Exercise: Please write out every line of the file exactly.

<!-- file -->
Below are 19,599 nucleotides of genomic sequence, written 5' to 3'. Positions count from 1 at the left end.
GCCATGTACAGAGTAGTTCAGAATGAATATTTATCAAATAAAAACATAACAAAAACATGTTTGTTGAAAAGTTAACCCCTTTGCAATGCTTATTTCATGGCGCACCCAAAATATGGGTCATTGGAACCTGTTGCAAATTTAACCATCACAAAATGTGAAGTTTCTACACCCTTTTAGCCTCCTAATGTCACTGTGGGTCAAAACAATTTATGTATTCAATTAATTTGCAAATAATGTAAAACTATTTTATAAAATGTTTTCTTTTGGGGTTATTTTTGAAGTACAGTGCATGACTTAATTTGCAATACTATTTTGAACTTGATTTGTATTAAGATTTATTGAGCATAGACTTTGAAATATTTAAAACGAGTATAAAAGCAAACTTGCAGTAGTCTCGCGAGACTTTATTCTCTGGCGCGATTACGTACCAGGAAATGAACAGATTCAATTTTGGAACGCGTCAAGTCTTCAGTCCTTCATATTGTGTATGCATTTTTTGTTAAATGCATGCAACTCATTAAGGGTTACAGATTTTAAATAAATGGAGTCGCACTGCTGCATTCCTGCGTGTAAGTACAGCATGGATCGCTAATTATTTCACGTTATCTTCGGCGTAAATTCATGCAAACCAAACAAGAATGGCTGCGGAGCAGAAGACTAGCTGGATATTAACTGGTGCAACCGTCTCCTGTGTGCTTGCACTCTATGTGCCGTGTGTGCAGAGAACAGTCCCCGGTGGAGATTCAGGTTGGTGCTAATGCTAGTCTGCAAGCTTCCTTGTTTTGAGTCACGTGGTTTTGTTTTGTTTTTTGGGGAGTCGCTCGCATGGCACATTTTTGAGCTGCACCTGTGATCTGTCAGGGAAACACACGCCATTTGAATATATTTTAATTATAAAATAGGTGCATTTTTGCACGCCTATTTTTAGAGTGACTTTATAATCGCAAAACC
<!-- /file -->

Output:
Below are 19,599 nucleotides of genomic sequence, written 5' to 3'. Positions count from 1 at the left end.
GCCATGTACAGAGTAGTTCAGAATGAATATTTATCAAATAAAAACATAACAAAAACATGTTTGTTGAAAAGTTAACCCCTTTGCAATGCTTATTTCATGGCGCACCCAAAATATGGGTCATTGGAACCTGTTGCAAATTTAACCATCACAAAATGTGAAGTTTCTACACCCTTTTAGCCTCCTAATGTCACTGTGGGTCAAAACAATTTATGTATTCAATTAATTTGCAAATAATGTAAAACTATTTTATAAAATGTTTTCTTTTGGGGTTATTTTTGAAGTACAGTGCATGACTTAATTTGCAATACTATTTTGAACTTGATTTGTATTAAGATTTATTGAGCATAGACTTTGAAATATTTAAAACGAGTATAAAAGCAAACTTGCAGTAGTCTCGCGAGACTTTATTCTCTGGCGCGATTACGTACCAGGAAATGAACAGATTCAATTTTGGAACGCGTCAAGTCTTCAGTCCTTCATATTGTGTATGCATTTTTTGTTAAATGCATGCAACTCATTAAGGGTTACAGATTTTAAATAAATGGAGTCGCACTGCTGCATTCCTGCGTGTAAGTACAGCATGGATCGCTAATTATTTCACGTTATCTTCGGCGTAAATTCATGCAAACCAAACAAGAATGGCTGCGGAGCAGAAGACTAGCTGGATATTAACTGGTGCAACCGTCTCCTGTGTGCTTGCACTCTATGTGCCGTGTGTGCAGAGAACAGTCCCCGGTGGAGATTCAGGTTGGTGCTAATGCTAGTCTGCAAGCTTCCTTGTTTTGAGTCACGTGGTTTTGTTTTGTTTTTTGGGGAGTCGCTCGCATGGCACATTTTTGAGCTGCACCTGTGATCTGTCAGGGAAACACACGCCATTTGAATATATTTTAATTATAAAATAGGTGCATTTTTGCACGCCTATTTTTAGAGTGACTTTATAATCGCAAAACC